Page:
More on biofuels
Posted by Heading Out on May 26, 2006 - 12:06pm
Tags: biodiesel, biofuel, ethanol [list all tags]
This being yet another Friday, I suppose I may get a little grumpy again today. (But hopefully it won't turn into a tradition). The transient nature of public attention being what it is, we seem already to have reached a stage of acquiescence
* to the idea of $70 oil. Though we don't have quite as many pundits this year appearing to reassure us that we will be back to $30 oil as there were last year, there is still some sense in the general public that this is a transient situation that will, in time, get better. Attention is switching over to other political storms and the Environment as the great concerns of the moment and, short a major disruption somewhere (which will happen in time, that being the nature of things) we may get a period of relatively benign neglect of the topic. Yes, it is making its way into political speeches more frequently, from both sides
of the aisle
but not to a great deal of media or public attention. And in our little corner of blogdom, things are, again for a short while, a little quiet.
But to add a small comment to the debate on ethanol, one thing struck me that has gone a little unrecognized. It has been the speed with which, in relative terms, the supply of ethanol from corn is beginning to increase. And before I start another debate on EROI let me first say that this is not my initial point today (though it comes in later). Nor is it to do with carbon, as discussed in Stuart's post
. Rather I offer this consideration. As the debate over "what are we going to do" begins to desultorily swirl across the landscape, one of the concerns has been with the inertia of the system, because of the length of time (in years) that it is going to take to install new refineries and large production facilities. They also need huge levels of capital, that will only come forth where there is a significant chance of return, and the sources of the odd $10 billion to gain us an additional 200,000 bd or so of oil are not that common. But I think that it is worthy of note that there is a faster level of flexibility becoming evident in the generation of fuel from bio-sources.
The point is that as my recent post noted there is an ongoing rapid increase in the number of farmers that are getting on the ethanol bandwagon. Because the scale of each individual ethanol refinery is not that large, it can be funded locally, permitted apparently relatively quickly, and in production with a fairly high (from what I hear from sources) rate of return that is even greater than that in the conventional oil business. Thus there is a little evidence that, with the right alternatives, and provided they can operate at these scales, that the response time to a solution may not be as long as some folks fear. Particularly where the underlying technology has been around for a while.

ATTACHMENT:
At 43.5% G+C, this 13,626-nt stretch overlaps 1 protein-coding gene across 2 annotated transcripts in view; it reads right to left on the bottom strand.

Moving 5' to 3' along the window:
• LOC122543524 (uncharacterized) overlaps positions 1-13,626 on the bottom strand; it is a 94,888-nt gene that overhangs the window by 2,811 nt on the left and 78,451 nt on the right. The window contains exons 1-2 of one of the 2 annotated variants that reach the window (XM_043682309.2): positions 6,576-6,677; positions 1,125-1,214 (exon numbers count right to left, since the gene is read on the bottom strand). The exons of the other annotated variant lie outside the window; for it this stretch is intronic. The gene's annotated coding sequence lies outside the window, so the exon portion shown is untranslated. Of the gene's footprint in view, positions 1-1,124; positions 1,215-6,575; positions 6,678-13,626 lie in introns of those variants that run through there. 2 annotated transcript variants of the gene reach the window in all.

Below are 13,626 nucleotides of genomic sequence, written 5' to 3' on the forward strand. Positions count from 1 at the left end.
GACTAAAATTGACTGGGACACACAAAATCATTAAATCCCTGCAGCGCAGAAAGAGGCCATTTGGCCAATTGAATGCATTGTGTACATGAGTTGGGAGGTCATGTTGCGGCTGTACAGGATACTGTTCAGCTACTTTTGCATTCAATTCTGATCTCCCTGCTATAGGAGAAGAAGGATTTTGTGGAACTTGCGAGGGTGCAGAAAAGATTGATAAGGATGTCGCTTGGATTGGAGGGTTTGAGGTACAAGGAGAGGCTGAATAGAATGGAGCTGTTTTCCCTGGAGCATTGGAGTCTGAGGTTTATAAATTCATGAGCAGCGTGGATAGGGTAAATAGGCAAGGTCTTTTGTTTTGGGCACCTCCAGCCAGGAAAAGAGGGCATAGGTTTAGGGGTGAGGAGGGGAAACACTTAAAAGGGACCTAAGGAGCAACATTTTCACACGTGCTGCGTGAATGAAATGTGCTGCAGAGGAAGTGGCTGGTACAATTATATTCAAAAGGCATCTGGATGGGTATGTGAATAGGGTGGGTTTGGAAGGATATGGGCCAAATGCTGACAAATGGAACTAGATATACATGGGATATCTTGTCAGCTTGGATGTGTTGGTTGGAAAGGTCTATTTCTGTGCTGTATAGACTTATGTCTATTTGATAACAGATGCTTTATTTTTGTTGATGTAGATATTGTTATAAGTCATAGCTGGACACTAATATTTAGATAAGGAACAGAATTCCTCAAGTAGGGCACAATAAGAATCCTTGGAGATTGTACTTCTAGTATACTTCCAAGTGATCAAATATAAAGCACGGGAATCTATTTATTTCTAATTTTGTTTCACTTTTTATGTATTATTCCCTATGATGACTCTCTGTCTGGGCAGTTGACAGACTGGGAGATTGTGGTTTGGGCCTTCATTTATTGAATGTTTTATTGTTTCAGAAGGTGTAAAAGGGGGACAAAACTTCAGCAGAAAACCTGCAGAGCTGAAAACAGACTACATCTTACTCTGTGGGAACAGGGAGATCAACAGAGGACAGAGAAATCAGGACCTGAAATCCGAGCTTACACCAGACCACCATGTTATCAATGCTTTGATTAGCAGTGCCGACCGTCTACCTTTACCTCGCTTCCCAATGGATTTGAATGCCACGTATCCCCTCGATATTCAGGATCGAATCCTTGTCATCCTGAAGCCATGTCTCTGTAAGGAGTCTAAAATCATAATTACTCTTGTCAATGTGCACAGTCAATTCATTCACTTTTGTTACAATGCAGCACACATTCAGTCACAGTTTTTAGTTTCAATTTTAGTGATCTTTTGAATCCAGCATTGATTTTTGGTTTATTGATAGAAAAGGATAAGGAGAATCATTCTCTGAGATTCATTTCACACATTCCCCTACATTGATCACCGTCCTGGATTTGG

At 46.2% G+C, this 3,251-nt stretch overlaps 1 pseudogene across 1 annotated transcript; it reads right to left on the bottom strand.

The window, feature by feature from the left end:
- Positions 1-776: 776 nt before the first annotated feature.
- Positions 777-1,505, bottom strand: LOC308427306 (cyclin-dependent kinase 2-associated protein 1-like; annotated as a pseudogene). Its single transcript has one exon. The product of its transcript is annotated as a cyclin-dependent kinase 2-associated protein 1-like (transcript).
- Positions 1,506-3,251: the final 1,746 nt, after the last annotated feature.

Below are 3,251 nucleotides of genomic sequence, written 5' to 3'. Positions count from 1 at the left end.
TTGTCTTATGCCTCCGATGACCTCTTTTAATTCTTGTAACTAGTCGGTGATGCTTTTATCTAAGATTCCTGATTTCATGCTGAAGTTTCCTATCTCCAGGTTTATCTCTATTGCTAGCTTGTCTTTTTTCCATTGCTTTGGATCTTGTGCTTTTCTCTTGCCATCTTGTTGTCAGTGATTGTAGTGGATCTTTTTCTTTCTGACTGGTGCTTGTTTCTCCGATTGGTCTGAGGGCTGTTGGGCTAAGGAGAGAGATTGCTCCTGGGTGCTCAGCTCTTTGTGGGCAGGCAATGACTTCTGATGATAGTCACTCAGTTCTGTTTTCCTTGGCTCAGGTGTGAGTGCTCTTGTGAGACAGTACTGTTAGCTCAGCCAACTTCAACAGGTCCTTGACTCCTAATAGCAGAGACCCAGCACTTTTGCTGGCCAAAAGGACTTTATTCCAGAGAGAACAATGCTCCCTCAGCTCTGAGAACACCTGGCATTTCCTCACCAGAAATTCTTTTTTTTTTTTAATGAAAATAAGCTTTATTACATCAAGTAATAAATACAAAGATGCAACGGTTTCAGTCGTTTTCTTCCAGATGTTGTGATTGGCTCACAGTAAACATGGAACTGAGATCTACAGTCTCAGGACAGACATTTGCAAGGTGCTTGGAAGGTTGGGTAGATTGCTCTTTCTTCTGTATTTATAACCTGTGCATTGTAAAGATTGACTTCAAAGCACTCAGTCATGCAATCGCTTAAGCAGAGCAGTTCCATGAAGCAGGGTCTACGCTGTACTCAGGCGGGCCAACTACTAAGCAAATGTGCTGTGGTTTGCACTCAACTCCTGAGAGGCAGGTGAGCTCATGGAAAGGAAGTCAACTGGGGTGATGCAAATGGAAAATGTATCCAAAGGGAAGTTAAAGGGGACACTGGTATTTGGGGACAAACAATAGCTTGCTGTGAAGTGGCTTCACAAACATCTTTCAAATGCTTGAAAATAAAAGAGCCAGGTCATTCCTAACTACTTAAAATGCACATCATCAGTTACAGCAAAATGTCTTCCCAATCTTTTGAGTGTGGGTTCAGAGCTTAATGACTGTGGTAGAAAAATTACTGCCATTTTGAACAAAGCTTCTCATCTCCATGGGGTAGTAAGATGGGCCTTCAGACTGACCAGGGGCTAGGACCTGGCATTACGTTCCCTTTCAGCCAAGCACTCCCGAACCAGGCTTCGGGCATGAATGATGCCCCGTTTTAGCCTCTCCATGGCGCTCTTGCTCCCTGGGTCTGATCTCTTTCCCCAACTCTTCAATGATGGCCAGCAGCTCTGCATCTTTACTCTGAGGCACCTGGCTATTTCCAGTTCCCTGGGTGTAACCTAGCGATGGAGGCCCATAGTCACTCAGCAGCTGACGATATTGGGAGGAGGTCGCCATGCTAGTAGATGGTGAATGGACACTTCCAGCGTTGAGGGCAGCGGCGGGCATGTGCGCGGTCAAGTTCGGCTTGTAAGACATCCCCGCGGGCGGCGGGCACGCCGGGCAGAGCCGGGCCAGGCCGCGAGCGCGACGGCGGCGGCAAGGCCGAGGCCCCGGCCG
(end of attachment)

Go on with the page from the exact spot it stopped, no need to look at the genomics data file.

So why am I grumpy? Well it is because I think that the emphasis is being given to the wrong biofuel. In energy content biodiesel contains some 138,000 Btu/gal, while ethanol only contains 76,000 Btu/gal. (Gasoline is 114,000 Btu/gal). Within the US production has risen from 500,000 gallons in 1999 to 75 million gallons of biodiesel last year. There are a number of different sources for the fuel. Though the currently popular source from the cooking vats of fast food restaurants is not going to be a huge supplier it points, again, to the fact that this fuel can be generated on a small scale, through multiple sources at lower levels of investment that are more readily available. Thus the possibility of an answer where we use, not one big refinery that could take 10 years to get permitted, if ever, but instead a myriad of little refineries over the country that can be installed in less than a couple of years. The Europeans seem to have caught on, and so is the rest of the world. So maybe I should drink my cup of tea, and grin, just a little, before I lift the black object by the stair and Head Out again.
Emerging from the meeting of House Republicans, GOP spokesman Sean Spicer said members were willing to come out and talk about oil drilling; not a single journalist accepted the offer.